With the upcoming introduction of Google Glass technology to the public, it seems there may be some legal issues to address. The technology basically involves a miniature computer worn like a pair of glasses, providing the same technology that many people access through their smartphones. This hands-free technology is just more step in the journey of information accessibility.
The Politics of Driving with Google Glass
Politicians have already begun to take some shots at the use of the technology and one state has already introduced a bill to keep the device off of the faces of drivers. While potential users may be rallying for the gadget and dreaming of using the GPS app during their errands and travels, some lawmakers are concerned that the technology used to project a display into the direct view of the driver could prove to be a temptation that cannot be ignored.
Extending the Cellphone Ban to the Google Glass Device
In recent news, a politician in West Virginia has introduced a bill to ban the use of the Google Glass device while driving. While GPS technology is available through the technology, the politician is mainly concerned with those people who won’t restrict their use to the GPS while driving. He fears the consequences of Google Glass-wearing drivers who are streaming videos, checking their email, or watching YouTube clips. The main point here is that those drivers won’t be paying attention to the road and the conditions around them because they will be playing with their apps instead.
Although it seems like it could be a little bit hard to catch offenders, when the device so closely resembles a pair of eyeglasses.
Will Google Glass Actually Improve Driving?
Is this a valid concern? The company points to many applications which could potentially improve driving. They mention the efforts that they have taken to provide technology which could actually help drivers rather than distract them.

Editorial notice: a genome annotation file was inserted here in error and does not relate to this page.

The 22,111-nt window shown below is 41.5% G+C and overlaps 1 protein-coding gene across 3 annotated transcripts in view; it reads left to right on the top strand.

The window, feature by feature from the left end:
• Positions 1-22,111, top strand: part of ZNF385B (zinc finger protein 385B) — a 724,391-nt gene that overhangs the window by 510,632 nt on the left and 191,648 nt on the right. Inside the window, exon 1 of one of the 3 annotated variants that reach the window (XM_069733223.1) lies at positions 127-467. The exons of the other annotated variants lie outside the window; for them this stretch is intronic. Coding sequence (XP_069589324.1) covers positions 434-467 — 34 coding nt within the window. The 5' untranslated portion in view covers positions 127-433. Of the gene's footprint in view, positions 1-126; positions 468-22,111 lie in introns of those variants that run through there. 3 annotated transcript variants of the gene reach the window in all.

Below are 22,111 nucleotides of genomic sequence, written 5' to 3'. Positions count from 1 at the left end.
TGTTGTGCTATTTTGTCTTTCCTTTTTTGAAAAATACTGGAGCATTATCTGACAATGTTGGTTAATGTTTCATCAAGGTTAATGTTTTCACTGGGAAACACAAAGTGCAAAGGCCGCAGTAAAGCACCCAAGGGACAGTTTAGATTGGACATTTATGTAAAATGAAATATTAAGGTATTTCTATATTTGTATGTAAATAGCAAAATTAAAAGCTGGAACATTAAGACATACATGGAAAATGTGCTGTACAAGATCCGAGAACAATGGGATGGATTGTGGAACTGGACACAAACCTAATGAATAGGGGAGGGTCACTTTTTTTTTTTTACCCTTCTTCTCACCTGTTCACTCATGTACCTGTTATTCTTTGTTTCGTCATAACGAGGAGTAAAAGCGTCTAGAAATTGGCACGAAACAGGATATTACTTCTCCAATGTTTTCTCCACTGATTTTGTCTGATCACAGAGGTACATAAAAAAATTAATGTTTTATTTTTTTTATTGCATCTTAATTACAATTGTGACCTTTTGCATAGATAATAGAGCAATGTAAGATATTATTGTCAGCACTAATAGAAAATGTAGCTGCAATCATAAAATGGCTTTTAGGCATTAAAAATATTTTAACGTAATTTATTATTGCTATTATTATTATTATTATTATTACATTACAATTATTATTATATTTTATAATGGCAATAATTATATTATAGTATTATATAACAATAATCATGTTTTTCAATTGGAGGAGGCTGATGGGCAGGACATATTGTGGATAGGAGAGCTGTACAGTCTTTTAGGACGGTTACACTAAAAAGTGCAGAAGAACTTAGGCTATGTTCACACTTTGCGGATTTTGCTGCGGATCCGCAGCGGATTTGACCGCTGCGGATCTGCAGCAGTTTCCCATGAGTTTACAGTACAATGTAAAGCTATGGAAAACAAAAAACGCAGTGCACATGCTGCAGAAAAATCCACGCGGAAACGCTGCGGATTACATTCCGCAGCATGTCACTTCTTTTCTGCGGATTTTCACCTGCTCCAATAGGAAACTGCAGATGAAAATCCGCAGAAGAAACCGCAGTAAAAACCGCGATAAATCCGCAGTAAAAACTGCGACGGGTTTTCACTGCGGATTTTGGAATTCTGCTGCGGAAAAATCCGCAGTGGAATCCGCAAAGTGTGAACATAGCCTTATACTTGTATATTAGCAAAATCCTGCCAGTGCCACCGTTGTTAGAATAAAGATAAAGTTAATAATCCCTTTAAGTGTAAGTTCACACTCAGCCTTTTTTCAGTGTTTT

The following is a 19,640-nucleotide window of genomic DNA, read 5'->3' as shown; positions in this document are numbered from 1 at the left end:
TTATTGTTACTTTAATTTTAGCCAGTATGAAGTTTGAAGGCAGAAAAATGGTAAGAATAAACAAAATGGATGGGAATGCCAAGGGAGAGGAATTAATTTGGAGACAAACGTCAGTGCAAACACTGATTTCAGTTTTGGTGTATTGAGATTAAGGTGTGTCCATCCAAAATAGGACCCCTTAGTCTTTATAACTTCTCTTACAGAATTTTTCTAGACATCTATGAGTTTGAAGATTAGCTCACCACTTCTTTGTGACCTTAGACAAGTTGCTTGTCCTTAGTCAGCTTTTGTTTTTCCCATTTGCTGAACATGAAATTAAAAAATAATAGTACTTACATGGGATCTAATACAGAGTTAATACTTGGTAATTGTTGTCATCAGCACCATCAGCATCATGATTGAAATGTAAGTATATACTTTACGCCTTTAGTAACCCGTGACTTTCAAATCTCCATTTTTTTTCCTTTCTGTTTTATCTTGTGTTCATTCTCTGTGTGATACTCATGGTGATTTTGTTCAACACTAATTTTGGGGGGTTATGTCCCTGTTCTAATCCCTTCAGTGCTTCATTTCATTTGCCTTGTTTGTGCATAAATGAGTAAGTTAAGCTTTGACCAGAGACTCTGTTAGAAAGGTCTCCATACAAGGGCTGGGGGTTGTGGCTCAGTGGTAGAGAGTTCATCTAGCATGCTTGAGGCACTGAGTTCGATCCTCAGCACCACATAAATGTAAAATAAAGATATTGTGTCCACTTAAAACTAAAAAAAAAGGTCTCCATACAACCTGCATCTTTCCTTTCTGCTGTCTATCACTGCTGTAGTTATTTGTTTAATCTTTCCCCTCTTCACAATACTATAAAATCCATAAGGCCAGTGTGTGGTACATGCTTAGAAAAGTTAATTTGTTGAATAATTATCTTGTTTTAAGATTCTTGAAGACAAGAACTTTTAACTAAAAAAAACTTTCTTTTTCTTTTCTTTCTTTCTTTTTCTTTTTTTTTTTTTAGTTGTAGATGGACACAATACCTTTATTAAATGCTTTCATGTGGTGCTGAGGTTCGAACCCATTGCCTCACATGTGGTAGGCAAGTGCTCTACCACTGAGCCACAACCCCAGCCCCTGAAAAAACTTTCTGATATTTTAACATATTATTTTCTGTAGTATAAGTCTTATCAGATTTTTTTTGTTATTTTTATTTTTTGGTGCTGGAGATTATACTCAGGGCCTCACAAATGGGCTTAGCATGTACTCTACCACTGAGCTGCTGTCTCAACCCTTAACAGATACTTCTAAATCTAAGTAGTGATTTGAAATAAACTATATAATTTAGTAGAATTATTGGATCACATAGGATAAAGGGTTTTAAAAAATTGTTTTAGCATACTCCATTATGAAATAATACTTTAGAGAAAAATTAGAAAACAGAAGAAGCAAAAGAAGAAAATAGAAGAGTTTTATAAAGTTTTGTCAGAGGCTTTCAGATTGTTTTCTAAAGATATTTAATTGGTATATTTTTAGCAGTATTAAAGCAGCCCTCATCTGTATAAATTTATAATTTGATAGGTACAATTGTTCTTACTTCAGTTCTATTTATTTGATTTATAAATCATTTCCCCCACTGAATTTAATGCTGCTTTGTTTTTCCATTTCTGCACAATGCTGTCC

Fighter Pilot Technology on Public Roads?
Other people, who are excited to try out the devices and don’t want to see their use limited, have compared the device to the displays used by fighter pilots. The difference being that the display is coming from a device worn like a pair of glasses.
A Balance Between Helpful and Hazardous
In other states, users may need to find out for themselves whether the technology is a hazard while driving. This subject doesn’t seem to be on too many of the states’ agendas at this point and drivers may take advantage of the “hands-free” designation in order to use the device while driving.
Some drivers are hoping that the device can help to make their driving safer through the use of software written specifically for this and because of the careful thought which has gone into the physical design of the gadget.
What are the differences between using Google Glass and a typical hands-free device? Probably the most important difference, and the one leading to the creation of the bill, is that Google Glass will project a display into the line of sight of the person using the technology.
When it comes to driving, there are no questions that quick reactions to various stimuli can mean the difference between tragedy and a near-miss.
Even hands-free distractions have been a cause for concern for those organizations hoping to improve safety on the roads. Conversations in the car, eating or drinking while driving, and fiddling with the radio can all lead to a second of distraction which can turn into an accident.
Adding one more level of distraction by injecting more visual stimuli into the situation seems, on the surface, to be asking for trouble.
However, not everyone is convinced that the use of Google Glass while driving is a bad thing. One can only imagine the benefits of a gadget that can pick up movement and flash a warning if the driver is distracted by something else. Maybe the use of the technology can continually refocus the attention of the driver onto the road. There aren’t many hands-free devices that can do that.
On top of that, the GPS information can be displayed at eye level, so that the driver doesn’t have to constantly look away from the road in order to check out the GPS display.
There may be plenty of other advantages yet to be seen once the technology is widely available.
Maybe the biggest problem isn’t with the device at all, but with the tendency of drivers (and people everywhere) to try to do too many things at once. Let’s face it; driving isn’t always very exciting. If the use of Google Glass can keep more drivers’ eyes on the road than down at the smartphone in their lap, then it certainly seems like a safer option.